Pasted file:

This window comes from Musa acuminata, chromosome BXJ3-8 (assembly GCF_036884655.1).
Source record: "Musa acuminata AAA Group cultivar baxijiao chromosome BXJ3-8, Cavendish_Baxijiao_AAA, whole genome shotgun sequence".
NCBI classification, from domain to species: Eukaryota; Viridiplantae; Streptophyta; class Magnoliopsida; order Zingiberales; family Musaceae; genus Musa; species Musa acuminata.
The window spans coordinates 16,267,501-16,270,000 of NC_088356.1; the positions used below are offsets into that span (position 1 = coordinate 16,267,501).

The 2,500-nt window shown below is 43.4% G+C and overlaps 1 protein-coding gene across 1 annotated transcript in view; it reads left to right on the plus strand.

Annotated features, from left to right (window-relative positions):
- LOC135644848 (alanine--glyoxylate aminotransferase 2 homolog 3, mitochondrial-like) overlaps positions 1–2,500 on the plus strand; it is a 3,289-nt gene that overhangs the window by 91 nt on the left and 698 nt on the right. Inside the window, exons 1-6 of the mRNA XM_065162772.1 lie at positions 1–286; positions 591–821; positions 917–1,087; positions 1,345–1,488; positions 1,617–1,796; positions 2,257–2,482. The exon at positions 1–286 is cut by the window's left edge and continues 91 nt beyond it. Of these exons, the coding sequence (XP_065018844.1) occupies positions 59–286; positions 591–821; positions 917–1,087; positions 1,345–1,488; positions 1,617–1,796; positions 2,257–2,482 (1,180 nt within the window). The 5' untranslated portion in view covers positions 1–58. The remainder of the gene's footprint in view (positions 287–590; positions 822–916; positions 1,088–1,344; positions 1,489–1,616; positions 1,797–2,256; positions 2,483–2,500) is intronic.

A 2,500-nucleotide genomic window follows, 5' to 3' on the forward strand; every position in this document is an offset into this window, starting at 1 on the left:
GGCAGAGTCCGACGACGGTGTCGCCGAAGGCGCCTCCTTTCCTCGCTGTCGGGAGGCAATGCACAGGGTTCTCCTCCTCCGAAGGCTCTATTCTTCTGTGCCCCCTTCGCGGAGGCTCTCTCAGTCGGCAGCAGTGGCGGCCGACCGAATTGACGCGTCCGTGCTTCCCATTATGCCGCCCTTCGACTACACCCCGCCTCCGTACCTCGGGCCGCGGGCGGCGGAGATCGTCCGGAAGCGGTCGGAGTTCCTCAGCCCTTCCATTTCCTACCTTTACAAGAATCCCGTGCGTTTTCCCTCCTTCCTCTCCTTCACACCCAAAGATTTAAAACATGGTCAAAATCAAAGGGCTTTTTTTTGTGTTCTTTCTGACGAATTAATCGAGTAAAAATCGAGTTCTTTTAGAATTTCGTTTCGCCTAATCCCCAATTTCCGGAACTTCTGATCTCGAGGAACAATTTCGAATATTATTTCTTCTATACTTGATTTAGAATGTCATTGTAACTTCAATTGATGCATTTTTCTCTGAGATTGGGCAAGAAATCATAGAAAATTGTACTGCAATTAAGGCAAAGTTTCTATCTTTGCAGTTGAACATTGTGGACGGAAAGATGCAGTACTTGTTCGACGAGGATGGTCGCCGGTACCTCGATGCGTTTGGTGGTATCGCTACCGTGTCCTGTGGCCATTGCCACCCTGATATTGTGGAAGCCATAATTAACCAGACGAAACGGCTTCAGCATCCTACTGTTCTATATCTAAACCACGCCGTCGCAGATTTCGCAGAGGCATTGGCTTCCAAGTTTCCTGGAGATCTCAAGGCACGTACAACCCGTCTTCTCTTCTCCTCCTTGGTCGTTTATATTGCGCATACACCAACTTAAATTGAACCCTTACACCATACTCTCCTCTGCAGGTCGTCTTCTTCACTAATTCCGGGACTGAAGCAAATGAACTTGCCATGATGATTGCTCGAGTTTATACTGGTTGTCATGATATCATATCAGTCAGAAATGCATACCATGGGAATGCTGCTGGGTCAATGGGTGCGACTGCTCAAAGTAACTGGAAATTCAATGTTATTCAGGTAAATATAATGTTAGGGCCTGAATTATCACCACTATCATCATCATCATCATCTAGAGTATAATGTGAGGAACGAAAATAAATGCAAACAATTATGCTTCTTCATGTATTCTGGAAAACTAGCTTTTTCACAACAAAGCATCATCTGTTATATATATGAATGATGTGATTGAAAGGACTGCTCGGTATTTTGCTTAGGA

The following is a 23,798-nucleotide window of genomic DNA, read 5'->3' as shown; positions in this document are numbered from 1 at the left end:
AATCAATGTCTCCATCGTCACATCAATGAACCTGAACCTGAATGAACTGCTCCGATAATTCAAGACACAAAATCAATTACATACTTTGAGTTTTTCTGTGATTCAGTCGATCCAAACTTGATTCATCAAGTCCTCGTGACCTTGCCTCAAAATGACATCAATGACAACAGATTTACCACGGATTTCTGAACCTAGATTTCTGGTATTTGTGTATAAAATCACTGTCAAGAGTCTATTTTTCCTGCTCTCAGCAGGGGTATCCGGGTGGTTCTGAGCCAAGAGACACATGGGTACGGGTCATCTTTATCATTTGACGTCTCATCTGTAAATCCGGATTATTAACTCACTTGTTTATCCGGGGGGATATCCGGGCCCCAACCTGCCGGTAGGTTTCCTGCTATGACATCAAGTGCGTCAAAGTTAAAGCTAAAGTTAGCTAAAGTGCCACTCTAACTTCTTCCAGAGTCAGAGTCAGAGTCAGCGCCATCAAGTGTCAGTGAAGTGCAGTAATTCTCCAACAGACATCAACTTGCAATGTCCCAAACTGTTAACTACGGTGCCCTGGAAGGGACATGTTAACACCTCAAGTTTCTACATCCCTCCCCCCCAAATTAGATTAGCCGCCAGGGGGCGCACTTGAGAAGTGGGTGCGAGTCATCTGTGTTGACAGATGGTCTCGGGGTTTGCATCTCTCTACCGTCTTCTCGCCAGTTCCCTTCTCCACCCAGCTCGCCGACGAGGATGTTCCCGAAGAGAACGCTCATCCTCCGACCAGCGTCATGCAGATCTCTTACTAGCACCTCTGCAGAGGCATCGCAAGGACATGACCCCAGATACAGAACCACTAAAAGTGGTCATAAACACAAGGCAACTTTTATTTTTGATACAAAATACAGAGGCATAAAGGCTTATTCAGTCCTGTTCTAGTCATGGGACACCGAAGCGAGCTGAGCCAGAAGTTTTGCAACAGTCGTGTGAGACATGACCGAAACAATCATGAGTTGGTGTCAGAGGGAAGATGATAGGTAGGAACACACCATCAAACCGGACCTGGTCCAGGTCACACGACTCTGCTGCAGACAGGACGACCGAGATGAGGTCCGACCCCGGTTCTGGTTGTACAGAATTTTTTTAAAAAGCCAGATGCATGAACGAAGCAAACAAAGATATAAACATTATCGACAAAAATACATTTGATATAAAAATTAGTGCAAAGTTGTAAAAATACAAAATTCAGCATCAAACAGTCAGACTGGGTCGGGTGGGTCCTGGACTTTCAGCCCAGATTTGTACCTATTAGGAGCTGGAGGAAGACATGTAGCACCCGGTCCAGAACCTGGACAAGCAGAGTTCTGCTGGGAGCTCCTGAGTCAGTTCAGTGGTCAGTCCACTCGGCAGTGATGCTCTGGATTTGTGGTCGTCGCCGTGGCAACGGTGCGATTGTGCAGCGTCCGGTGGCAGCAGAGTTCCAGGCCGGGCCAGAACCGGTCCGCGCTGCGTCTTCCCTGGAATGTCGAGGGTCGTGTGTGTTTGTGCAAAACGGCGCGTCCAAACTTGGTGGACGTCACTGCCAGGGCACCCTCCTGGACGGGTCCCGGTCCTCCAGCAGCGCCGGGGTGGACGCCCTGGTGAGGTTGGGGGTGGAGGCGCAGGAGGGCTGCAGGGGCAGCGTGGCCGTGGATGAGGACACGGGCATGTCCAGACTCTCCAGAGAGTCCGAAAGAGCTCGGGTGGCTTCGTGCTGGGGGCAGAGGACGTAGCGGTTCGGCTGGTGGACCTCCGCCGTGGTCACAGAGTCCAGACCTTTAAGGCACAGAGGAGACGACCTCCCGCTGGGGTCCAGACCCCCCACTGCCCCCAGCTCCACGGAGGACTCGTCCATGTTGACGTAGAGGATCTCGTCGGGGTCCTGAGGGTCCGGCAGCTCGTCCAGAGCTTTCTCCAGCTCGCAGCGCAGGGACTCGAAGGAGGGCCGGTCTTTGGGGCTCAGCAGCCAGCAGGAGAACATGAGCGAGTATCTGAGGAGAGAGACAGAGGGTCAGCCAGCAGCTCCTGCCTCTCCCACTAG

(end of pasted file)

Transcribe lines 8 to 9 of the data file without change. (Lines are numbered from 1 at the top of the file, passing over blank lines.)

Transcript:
A 2,500-nucleotide genomic window follows, 5' to 3' on the forward strand; every position in this document is an offset into this window, starting at 1 on the left:
GGCAGAGTCCGACGACGGTGTCGCCGAAGGCGCCTCCTTTCCTCGCTGTCGGGAGGCAATGCACAGGGTTCTCCTCCTCCGAAGGCTCTATTCTTCTGTGCCCCCTTCGCGGAGGCTCTCTCAGTCGGCAGCAGTGGCGGCCGACCGAATTGACGCGTCCGTGCTTCCCATTATGCCGCCCTTCGACTACACCCCGCCTCCGTACCTCGGGCCGCGGGCGGCGGAGATCGTCCGGAAGCGGTCGGAGTTCCTCAGCCCTTCCATTTCCTACCTTTACAAGAATCCCGTGCGTTTTCCCTCCTTCCTCTCCTTCACACCCAAAGATTTAAAACATGGTCAAAATCAAAGGGCTTTTTTTTGTGTTCTTTCTGACGAATTAATCGAGTAAAAATCGAGTTCTTTTAGAATTTCGTTTCGCCTAATCCCCAATTTCCGGAACTTCTGATCTCGAGGAACAATTTCGAATATTATTTCTTCTATACTTGATTTAGAATGTCATTGTAACTTCAATTGATGCATTTTTCTCTGAGATTGGGCAAGAAATCATAGAAAATTGTACTGCAATTAAGGCAAAGTTTCTATCTTTGCAGTTGAACATTGTGGACGGAAAGATGCAGTACTTGTTCGACGAGGATGGTCGCCGGTACCTCGATGCGTTTGGTGGTATCGCTACCGTGTCCTGTGGCCATTGCCACCCTGATATTGTGGAAGCCATAATTAACCAGACGAAACGGCTTCAGCATCCTACTGTTCTATATCTAAACCACGCCGTCGCAGATTTCGCAGAGGCATTGGCTTCCAAGTTTCCTGGAGATCTCAAGGCACGTACAACCCGTCTTCTCTTCTCCTCCTTGGTCGTTTATATTGCGCATACACCAACTTAAATTGAACCCTTACACCATACTCTCCTCTGCAGGTCGTCTTCTTCACTAATTCCGGGACTGAAGCAAATGAACTTGCCATGATGATTGCTCGAGTTTATACTGGTTGTCATGATATCATATCAGTCAGAAATGCATACCATGGGAATGCTGCTGGGTCAATGGGTGCGACTGCTCAAAGTAACTGGAAATTCAATGTTATTCAGGTAAATATAATGTTAGGGCCTGAATTATCACCACTATCATCATCATCATCATCTAGAGTATAATGTGAGGAACGAAAATAAATGCAAACAATTATGCTTCTTCATGTATTCTGGAAAACTAGCTTTTTCACAACAAAGCATCATCTGTTATATATATGAATGATGTGATTGAAAGGACTGCTCGGTATTTTGCTTAGGA